Elected in 2016 on a platform of reforming the justice system, Gardner has left an indelible mark on the prosecutor’s office — for better or worse. Three years into her first term, staff turnover has exceeded 100 percent. Outside observers have noted that the prosecutor’s trial conviction rate has fallen nearly 20 percent, but her office points out that more than 90 percent of its cases end in a plea deal. 

Supporters also showcase Gardner’s Community Engagement and Strategic Partnerships program, launched in 2017, that utilizes a wide range of diversion and rehabilitation options for many defendants. In fact, when announcing charges against the McCloskeys, Gardner said she was open to recommending a diversion program for them, instead of potential prison time.

The prosecutor also created an “exclusion list” of police officers whom the office deemed untrustworthy and whose testimony would therefore be reviewed before cases in which their input could be the deciding factor in conviction. For progressive and reform-minded activists, the St. Louis prosecutor’s office is leading the way in reshaping what equality before the law can mean.

For all four years of Gardner’s first term, she has been the subject of consistent media and political attention. Even prior to the reelection campaign, the head of the police union in St. Louis called her a criminal and a special prosecutor was assigned to investigate her investigation of the sitting governor.

Gardner is not the only progressive prosecutor facing criticism or outrage related to her work. In Florida, for example, the governor reassigned 22 first-degree murder cases from Orlando’s chief prosecutor in 2017 because she refused to seek the death penalty. Other district attorneys elected in recent years promising a different approach to criminal justice have been the subjects of lawsuits or legislation seeking to limit or overrule their decisions.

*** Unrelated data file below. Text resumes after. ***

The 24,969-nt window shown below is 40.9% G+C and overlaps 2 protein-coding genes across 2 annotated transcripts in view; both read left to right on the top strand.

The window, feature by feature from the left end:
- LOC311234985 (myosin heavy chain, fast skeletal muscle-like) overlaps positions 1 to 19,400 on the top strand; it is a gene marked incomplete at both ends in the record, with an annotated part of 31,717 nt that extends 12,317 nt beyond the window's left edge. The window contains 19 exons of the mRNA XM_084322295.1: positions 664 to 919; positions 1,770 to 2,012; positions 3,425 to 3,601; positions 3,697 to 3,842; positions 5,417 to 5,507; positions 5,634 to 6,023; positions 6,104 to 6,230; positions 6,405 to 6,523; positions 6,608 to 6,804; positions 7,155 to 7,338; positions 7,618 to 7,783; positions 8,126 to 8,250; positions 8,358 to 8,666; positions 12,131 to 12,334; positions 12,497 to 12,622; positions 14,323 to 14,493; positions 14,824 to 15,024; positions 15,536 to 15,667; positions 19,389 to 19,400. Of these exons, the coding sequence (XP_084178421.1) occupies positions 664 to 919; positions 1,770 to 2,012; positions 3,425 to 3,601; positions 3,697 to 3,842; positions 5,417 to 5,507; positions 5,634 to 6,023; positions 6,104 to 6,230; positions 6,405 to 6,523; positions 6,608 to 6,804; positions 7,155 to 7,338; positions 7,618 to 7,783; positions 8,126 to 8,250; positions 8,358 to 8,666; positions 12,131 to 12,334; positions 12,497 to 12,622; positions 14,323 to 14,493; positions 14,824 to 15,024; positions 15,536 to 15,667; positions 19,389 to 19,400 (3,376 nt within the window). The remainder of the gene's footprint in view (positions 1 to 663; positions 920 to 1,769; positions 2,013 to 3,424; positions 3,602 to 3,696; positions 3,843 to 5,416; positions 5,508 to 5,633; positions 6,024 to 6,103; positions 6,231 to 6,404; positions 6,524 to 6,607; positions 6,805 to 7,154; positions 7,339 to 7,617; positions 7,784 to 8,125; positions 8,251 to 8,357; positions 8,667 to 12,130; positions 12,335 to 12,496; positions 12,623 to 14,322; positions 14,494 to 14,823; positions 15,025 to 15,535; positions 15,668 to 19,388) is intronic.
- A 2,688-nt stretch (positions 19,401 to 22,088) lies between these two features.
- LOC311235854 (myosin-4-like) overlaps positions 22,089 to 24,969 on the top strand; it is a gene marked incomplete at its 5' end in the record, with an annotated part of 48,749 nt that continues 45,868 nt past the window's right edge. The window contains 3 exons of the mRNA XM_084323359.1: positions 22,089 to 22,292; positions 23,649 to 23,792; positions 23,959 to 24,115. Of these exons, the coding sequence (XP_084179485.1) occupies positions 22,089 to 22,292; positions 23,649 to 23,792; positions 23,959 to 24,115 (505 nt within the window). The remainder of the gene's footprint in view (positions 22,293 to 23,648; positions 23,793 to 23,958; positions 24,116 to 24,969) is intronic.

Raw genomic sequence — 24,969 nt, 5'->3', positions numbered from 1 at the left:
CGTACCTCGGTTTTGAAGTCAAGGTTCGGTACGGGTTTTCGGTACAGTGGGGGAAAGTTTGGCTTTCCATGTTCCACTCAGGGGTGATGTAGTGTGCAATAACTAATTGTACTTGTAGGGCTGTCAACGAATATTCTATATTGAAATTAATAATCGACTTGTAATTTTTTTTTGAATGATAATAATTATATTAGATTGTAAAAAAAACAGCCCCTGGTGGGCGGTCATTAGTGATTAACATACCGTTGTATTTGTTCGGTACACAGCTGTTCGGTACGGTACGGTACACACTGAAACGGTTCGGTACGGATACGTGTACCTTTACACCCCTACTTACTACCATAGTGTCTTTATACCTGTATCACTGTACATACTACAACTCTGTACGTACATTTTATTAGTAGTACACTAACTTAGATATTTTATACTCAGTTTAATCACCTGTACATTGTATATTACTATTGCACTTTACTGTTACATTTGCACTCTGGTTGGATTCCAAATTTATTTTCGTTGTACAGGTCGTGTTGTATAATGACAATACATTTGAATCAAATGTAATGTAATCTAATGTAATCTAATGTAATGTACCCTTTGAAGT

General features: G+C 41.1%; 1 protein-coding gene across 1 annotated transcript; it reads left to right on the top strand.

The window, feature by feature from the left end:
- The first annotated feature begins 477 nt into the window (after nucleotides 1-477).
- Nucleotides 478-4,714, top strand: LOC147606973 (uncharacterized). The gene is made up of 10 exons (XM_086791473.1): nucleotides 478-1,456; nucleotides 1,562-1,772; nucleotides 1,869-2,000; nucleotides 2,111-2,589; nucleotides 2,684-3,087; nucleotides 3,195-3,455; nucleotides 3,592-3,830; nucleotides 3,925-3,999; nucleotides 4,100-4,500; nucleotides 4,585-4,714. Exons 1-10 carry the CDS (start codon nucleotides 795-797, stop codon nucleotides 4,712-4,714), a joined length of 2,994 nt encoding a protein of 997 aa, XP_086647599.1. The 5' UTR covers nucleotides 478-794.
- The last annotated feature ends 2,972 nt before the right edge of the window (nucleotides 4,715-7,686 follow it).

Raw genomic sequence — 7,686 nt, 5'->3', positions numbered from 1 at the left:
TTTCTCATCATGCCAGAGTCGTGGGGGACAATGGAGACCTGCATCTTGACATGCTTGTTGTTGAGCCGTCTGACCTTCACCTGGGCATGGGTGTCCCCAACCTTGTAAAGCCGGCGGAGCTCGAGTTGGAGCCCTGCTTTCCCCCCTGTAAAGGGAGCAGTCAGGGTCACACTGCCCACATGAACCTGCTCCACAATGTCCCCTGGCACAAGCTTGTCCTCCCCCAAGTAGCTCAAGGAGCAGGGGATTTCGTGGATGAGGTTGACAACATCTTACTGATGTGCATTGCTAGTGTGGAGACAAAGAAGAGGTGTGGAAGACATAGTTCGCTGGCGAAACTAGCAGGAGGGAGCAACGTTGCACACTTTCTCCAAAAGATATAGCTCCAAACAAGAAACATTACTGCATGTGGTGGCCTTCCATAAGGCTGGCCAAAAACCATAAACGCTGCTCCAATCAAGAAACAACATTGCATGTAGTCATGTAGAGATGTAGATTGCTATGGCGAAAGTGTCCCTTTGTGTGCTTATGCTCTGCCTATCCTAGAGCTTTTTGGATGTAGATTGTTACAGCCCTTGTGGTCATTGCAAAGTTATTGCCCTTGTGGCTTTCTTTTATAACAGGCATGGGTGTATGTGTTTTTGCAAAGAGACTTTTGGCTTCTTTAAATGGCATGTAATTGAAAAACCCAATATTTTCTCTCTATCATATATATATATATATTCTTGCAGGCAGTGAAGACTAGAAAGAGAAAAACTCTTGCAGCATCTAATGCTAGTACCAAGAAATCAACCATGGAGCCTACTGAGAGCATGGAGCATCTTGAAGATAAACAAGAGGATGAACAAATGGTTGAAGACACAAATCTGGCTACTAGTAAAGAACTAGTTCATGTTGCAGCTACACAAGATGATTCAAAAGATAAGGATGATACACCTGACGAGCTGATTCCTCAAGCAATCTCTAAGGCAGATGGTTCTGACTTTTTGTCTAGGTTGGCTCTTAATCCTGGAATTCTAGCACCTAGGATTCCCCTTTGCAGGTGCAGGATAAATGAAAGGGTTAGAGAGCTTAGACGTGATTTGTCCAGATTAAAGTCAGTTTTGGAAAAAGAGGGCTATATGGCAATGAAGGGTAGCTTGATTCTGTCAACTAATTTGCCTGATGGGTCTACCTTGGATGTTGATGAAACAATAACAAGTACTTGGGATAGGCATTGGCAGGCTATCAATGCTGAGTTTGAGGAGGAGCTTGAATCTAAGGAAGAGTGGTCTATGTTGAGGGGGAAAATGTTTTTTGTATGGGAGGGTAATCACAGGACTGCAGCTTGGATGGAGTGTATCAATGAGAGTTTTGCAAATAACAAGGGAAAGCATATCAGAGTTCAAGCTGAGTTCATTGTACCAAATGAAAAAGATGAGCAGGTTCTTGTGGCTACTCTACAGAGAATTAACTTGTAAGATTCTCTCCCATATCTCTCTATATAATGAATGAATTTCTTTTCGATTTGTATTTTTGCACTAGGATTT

Black female prosecutors are frequent targets. These attacks are often couched in language framing them as lacking experience or competence. The campaign against Gardner was no exception, with her leading opponent, former prosecutor Mary Pat Carl, emphasizing her own strengths as being “smart on crime” and “having worked thousands of cases.” Third party “dark money” groups tied to the police union echoed this narrative, with hundreds of thousands of dollars being spent in an election for only 200,000 constituents.

Since Gardner had served as circuit attorney for nearly four years, these appeals to a lack of experience held a certain hypocrisy and continued a national pattern of labeling Black women prosecutors as lacking the competence to do their jobs.

However, attacks on Gardner’s credibility and experience failed to convince Democratic primary voters. Gardner overwhelmed Carl by a 61-39 percent margin and is expected to defeat her Republican opponent in November.

The general election in this country will be a referendum on a great many issues, from the integrity of our election process to the handling of the COVID-19 pandemic. But it will also be the stick by which the progress of the Black Lives Matter movement will be measured. Gardner’s race for circuit attorney is a clarion call to all progressives; when you put criminal justice reform first, and worry about the political cacophony second, the votes will follow.


The cartoon above was created by DonkeyHotey for WhoWhatWhy from these images: Kim Gardner caricature (DonkeyHotey / Flickr – CC BY 2.0), runner (Peter Mooney / Flickr – CC BY-SA 2.0), sign (Peter Mooney / Flickr – CC BY 2.0), police car (Paul Sableman / Flickr – CC BY 2.0), and background (Peter Mooney / Flickr (CC BY-SA 2.0).


Related front page panorama photo credit: Adapted by WhoWhatWhy U.S. Department of Agriculture / Flickr.